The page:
It really makes our fireplace look fancy. The tile looks nice and clean, and the black + green + white make a nice statement in our bedroom without being overbearing.

If nothing else, it's an improvement over the way it looked when we bought the house.


Sunday, April 7, 2013


In the midst of Grace's bedroom renovation, I neglected to mention the other thing we were working on at the time, which was the hall utility closet. We segmented that big stupid closet into two smaller closets, so we were able to keep the door frame where it was. There isn't much to say about this. We put plywood down on the floor because there was a huge hole there, and then we painted it with oil-based paint so it would be super durable. Steven built some simple shelves with cleats at various heights. We put the outlet there for our vacuum to charge.

photo 1

Since we eventually plan to build a built-in sideboard or something where the bi-fold door closet was, we will probably keep linens in that and use this for extra hall storage. I would love a super-organized closet with labeled bins for everything and overflow storage for the girls'. I'm envisioning craft supplies, some small tools, puzzles, and games in here.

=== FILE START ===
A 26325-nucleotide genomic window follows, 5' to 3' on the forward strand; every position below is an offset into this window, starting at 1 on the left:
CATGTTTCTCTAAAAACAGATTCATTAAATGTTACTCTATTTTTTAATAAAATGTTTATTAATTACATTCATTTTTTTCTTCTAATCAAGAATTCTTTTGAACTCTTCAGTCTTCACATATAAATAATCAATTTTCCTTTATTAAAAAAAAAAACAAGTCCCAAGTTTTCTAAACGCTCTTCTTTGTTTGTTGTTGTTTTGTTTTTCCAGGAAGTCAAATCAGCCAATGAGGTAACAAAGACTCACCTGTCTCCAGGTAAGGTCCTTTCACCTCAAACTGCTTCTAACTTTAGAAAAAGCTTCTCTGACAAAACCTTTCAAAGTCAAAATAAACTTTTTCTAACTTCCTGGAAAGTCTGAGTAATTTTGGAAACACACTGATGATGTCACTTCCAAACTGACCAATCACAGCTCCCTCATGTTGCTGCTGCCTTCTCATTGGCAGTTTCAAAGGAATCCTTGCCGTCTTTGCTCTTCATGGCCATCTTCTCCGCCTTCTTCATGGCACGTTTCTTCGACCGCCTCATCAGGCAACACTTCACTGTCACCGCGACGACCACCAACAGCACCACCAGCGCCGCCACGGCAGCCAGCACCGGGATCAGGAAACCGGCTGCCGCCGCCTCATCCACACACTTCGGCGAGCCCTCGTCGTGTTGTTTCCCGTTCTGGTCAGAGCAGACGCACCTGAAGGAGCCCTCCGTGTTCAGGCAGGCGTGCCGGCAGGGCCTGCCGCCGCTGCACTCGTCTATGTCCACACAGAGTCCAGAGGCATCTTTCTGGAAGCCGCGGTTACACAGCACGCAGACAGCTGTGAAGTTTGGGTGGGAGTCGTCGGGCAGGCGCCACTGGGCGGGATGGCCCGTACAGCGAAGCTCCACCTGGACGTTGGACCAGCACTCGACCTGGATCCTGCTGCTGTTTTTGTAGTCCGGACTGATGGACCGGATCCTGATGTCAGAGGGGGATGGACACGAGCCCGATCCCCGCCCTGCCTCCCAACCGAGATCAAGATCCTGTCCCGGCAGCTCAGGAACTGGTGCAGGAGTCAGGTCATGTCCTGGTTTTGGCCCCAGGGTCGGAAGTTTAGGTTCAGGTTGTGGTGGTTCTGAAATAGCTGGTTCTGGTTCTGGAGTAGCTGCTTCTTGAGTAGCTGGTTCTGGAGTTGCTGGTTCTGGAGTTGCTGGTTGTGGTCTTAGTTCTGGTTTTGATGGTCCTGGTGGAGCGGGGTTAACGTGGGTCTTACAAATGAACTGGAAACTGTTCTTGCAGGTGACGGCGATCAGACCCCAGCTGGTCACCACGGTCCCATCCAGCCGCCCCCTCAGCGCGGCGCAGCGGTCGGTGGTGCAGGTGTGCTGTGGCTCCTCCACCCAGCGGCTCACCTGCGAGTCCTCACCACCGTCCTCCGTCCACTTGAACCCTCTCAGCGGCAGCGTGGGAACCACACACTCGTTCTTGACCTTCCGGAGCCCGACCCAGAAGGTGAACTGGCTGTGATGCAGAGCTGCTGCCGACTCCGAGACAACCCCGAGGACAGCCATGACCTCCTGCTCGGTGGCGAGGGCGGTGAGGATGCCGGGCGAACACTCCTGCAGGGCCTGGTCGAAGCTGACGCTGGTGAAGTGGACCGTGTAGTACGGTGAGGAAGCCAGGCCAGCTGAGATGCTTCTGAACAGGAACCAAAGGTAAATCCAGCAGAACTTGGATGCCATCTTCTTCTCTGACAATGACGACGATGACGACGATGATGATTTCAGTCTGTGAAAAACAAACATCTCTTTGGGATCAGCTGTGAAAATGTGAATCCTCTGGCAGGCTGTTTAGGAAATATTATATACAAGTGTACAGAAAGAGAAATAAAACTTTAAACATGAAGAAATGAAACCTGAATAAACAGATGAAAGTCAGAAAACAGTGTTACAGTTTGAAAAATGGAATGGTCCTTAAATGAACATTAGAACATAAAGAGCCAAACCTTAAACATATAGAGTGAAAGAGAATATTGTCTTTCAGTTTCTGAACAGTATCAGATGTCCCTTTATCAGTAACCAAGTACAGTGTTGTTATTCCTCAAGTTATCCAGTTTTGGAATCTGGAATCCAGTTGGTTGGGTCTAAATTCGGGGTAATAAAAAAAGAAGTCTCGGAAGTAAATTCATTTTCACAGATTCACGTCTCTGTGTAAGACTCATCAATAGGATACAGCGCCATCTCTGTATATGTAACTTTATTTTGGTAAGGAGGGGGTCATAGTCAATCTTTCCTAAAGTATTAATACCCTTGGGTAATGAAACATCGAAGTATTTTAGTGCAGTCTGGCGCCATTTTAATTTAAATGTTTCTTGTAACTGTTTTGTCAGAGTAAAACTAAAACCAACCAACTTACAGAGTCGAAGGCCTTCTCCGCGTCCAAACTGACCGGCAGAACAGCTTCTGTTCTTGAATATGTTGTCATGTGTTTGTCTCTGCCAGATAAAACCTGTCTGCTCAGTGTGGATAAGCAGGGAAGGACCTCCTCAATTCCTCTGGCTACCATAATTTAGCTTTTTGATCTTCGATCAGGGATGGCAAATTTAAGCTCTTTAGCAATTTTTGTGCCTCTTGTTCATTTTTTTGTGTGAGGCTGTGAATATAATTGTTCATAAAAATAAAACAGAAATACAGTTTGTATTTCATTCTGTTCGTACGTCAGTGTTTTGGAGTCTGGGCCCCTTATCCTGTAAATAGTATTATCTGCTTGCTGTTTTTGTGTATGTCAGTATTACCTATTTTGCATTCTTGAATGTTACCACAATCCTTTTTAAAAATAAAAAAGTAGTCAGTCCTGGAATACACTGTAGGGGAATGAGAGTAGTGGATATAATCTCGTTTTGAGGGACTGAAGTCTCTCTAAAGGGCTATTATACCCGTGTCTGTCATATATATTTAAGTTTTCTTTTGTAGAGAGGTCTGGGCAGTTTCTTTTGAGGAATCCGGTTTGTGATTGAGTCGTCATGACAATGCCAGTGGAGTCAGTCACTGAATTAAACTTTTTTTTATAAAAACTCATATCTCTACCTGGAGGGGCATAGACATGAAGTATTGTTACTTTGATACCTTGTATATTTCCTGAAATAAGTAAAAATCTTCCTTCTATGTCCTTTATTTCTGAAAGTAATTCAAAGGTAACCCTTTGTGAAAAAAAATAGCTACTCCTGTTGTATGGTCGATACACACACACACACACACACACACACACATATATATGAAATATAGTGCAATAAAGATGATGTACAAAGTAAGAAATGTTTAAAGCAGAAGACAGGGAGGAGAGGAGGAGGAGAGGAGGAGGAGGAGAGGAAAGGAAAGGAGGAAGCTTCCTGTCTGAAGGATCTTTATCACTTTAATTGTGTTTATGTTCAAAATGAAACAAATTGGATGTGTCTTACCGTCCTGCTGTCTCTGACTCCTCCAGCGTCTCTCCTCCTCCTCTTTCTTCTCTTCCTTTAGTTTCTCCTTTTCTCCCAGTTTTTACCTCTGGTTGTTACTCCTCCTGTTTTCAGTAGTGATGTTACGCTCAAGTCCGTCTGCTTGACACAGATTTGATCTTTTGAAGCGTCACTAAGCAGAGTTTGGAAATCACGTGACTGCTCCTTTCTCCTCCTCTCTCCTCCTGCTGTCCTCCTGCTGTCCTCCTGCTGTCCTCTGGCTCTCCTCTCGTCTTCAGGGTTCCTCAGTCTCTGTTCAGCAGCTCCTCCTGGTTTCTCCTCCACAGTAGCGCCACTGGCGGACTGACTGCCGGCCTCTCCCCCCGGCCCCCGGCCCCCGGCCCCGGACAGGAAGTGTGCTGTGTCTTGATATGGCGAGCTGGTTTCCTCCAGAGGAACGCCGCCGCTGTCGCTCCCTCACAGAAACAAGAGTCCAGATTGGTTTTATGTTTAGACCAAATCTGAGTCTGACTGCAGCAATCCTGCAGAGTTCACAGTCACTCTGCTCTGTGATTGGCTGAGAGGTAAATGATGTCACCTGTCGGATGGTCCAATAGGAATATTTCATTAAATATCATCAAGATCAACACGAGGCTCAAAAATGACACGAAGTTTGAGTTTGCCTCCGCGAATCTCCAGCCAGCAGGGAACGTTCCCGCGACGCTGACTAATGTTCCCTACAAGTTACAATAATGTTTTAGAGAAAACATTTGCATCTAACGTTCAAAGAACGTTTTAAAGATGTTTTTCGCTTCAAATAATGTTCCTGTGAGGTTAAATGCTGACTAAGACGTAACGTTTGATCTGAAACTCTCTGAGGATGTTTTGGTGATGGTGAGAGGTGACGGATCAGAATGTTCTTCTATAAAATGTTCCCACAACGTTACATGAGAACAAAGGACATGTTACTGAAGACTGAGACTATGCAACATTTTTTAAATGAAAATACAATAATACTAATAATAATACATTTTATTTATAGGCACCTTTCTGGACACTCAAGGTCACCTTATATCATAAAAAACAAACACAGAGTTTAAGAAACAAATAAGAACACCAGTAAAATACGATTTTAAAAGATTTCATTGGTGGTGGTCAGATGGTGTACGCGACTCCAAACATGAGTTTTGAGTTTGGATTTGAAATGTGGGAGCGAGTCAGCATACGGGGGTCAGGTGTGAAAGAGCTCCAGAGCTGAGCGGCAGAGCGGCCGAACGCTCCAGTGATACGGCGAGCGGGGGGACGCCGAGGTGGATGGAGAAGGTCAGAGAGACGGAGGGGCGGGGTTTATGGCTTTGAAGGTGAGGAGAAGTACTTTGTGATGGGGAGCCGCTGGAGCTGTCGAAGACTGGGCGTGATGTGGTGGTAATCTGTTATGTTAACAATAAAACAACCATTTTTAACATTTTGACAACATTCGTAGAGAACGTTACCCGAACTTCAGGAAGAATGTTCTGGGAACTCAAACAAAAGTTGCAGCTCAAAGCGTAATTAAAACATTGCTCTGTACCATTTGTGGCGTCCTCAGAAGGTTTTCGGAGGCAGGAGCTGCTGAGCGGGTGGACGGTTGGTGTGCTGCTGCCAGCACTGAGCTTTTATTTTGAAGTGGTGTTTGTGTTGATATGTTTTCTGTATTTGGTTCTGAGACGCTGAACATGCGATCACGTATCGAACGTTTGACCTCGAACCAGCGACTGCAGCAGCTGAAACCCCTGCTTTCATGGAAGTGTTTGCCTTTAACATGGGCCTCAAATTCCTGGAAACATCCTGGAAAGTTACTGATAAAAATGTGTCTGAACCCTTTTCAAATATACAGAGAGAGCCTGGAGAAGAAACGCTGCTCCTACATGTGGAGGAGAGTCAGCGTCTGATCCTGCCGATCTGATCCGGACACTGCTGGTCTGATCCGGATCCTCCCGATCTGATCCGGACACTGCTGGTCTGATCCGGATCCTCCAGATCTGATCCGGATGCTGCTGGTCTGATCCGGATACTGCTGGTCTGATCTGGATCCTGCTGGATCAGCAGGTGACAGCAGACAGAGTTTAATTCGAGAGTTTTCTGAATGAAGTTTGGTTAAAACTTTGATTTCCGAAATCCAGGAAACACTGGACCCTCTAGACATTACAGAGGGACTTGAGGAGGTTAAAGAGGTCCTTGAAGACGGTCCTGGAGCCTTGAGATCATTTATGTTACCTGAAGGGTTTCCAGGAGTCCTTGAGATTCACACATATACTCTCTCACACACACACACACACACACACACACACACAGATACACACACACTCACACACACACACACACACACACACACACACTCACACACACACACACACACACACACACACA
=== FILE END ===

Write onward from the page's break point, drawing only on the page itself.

In an old house like this without a lot of closets, where are you supposed to keep a vacuum? The woman who lived here before us kept hers in the living room, with a maid vacuum cozy over it. This is a better solution.

Another thing we were working on was patching the wall where our old linen closet was. Again, I was sad to see this one go since it was original to the house, but it wasn't functional and I'd rather have our closet be larger. Steven is kind of a clothes horse and we share a 2 x 4 closet.

photo 2